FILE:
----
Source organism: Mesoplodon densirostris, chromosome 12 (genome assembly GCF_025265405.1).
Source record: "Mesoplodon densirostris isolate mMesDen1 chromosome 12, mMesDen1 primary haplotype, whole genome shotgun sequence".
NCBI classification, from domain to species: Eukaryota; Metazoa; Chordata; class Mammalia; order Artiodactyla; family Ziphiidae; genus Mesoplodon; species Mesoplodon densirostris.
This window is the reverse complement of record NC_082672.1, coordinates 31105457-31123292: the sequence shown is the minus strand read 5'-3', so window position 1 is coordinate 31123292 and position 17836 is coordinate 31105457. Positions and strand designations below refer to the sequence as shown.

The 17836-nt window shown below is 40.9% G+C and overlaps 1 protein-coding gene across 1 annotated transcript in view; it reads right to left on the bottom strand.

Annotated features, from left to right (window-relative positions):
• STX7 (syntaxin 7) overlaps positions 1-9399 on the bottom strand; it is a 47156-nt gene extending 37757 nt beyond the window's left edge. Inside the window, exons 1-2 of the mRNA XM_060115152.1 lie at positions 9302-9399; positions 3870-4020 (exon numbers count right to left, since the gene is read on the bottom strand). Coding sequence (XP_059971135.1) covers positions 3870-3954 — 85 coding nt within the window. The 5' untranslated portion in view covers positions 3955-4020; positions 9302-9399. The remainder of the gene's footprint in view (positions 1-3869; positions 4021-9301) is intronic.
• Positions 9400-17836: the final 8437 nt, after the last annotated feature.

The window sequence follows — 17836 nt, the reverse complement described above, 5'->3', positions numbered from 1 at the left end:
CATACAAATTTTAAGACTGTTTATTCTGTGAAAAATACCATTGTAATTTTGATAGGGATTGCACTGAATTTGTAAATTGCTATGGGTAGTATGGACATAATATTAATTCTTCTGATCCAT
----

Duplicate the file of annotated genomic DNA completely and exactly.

Source organism: Mesoplodon densirostris, chromosome 12 (genome assembly GCF_025265405.1).
Source record: "Mesoplodon densirostris isolate mMesDen1 chromosome 12, mMesDen1 primary haplotype, whole genome shotgun sequence".
NCBI classification, from domain to species: Eukaryota; Metazoa; Chordata; class Mammalia; order Artiodactyla; family Ziphiidae; genus Mesoplodon; species Mesoplodon densirostris.
This window is the reverse complement of record NC_082672.1, coordinates 31105457-31123292: the sequence shown is the minus strand read 5'-3', so window position 1 is coordinate 31123292 and position 17836 is coordinate 31105457. Positions and strand designations below refer to the sequence as shown.

The 17836-nt window shown below is 40.9% G+C and overlaps 1 protein-coding gene across 1 annotated transcript in view; it reads right to left on the bottom strand.

Annotated features, from left to right (window-relative positions):
• STX7 (syntaxin 7) overlaps positions 1-9399 on the bottom strand; it is a 47156-nt gene extending 37757 nt beyond the window's left edge. Inside the window, exons 1-2 of the mRNA XM_060115152.1 lie at positions 9302-9399; positions 3870-4020 (exon numbers count right to left, since the gene is read on the bottom strand). Coding sequence (XP_059971135.1) covers positions 3870-3954 — 85 coding nt within the window. The 5' untranslated portion in view covers positions 3955-4020; positions 9302-9399. The remainder of the gene's footprint in view (positions 1-3869; positions 4021-9301) is intronic.
• Positions 9400-17836: the final 8437 nt, after the last annotated feature.

The window sequence follows — 17836 nt, the reverse complement described above, 5'->3', positions numbered from 1 at the left end:
CATACAAATTTTAAGACTGTTTATTCTGTGAAAAATACCATTGTAATTTTGATAGGGATTGCACTGAATTTGTAAATTGCTATGGGTAGTATGGACATAATATTAATTCTTCTGATCCAT